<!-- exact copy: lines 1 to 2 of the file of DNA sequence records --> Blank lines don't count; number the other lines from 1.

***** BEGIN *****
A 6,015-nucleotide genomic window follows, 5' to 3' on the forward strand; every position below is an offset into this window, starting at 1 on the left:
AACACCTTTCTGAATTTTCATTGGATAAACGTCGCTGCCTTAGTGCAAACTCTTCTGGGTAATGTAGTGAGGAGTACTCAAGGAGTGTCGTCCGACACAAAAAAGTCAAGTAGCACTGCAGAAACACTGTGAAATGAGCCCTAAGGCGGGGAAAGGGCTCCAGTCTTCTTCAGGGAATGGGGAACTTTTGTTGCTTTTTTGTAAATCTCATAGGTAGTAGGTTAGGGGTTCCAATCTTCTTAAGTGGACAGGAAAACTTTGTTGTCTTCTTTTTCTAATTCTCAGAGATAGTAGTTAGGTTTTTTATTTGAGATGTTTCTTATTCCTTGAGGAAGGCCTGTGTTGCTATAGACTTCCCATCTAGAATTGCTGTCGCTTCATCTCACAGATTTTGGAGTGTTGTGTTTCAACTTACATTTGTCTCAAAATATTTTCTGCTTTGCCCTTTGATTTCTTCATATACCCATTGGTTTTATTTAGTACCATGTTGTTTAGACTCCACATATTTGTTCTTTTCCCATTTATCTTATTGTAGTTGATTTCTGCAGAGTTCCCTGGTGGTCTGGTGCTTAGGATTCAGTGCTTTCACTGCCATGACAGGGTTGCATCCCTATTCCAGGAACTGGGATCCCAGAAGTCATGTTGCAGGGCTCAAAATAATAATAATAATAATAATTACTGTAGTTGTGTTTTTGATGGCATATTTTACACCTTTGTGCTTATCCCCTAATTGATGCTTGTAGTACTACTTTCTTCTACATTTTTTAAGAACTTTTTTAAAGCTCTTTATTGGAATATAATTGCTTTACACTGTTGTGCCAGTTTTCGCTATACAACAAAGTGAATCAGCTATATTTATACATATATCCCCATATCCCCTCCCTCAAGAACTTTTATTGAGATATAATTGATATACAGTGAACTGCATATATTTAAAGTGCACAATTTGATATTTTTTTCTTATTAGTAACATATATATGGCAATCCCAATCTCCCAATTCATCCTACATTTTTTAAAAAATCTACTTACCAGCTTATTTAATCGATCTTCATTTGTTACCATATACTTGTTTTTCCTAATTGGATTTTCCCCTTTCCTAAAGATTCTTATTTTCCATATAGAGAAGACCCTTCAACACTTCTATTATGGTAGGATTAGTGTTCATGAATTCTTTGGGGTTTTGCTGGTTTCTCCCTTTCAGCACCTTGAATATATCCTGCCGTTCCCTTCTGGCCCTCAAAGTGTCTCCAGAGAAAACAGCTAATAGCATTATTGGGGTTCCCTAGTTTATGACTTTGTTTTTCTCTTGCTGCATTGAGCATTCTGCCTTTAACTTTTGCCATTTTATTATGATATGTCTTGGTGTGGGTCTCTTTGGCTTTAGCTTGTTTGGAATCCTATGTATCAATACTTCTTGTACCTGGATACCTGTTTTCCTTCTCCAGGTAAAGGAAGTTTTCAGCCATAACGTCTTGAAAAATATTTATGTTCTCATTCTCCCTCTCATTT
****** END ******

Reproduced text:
A 6,015-nucleotide genomic window follows, 5' to 3' on the forward strand; every position below is an offset into this window, starting at 1 on the left:
AACACCTTTCTGAATTTTCATTGGATAAACGTCGCTGCCTTAGTGCAAACTCTTCTGGGTAATGTAGTGAGGAGTACTCAAGGAGTGTCGTCCGACACAAAAAAGTCAAGTAGCACTGCAGAAACACTGTGAAATGAGCCCTAAGGCGGGGAAAGGGCTCCAGTCTTCTTCAGGGAATGGGGAACTTTTGTTGCTTTTTTGTAAATCTCATAGGTAGTAGGTTAGGGGTTCCAATCTTCTTAAGTGGACAGGAAAACTTTGTTGTCTTCTTTTTCTAATTCTCAGAGATAGTAGTTAGGTTTTTTATTTGAGATGTTTCTTATTCCTTGAGGAAGGCCTGTGTTGCTATAGACTTCCCATCTAGAATTGCTGTCGCTTCATCTCACAGATTTTGGAGTGTTGTGTTTCAACTTACATTTGTCTCAAAATATTTTCTGCTTTGCCCTTTGATTTCTTCATATACCCATTGGTTTTATTTAGTACCATGTTGTTTAGACTCCACATATTTGTTCTTTTCCCATTTATCTTATTGTAGTTGATTTCTGCAGAGTTCCCTGGTGGTCTGGTGCTTAGGATTCAGTGCTTTCACTGCCATGACAGGGTTGCATCCCTATTCCAGGAACTGGGATCCCAGAAGTCATGTTGCAGGGCTCAAAATAATAATAATAATAATAATTACTGTAGTTGTGTTTTTGATGGCATATTTTACACCTTTGTGCTTATCCCCTAATTGATGCTTGTAGTACTACTTTCTTCTACATTTTTTAAGAACTTTTTTAAAGCTCTTTATTGGAATATAATTGCTTTACACTGTTGTGCCAGTTTTCGCTATACAACAAAGTGAATCAGCTATATTTATACATATATCCCCATATCCCCTCCCTCAAGAACTTTTATTGAGATATAATTGATATACAGTGAACTGCATATATTTAAAGTGCACAATTTGATATTTTTTTCTTATTAGTAACATATATATGGCAATCCCAATCTCCCAATTCATCCTACATTTTTTAAAAAATCTACTTACCAGCTTATTTAATCGATCTTCATTTGTTACCATATACTTGTTTTTCCTAATTGGATTTTCCCCTTTCCTAAAGATTCTTATTTTCCATATAGAGAAGACCCTTCAACACTTCTATTATGGTAGGATTAGTGTTCATGAATTCTTTGGGGTTTTGCTGGTTTCTCCCTTTCAGCACCTTGAATATATCCTGCCGTTCCCTTCTGGCCCTCAAAGTGTCTCCAGAGAAAACAGCTAATAGCATTATTGGGGTTCCCTAGTTTATGACTTTGTTTTTCTCTTGCTGCATTGAGCATTCTGCCTTTAACTTTTGCCATTTTATTATGATATGTCTTGGTGTGGGTCTCTTTGGCTTTAGCTTGTTTGGAATCCTATGTATCAATACTTCTTGTACCTGGATACCTGTTTTCCTTCTCCAGGTAAAGGAAGTTTTCAGCCATAACGTCTTGAAAAATATTTATGTTCTCATTCTCCCTCTCATTT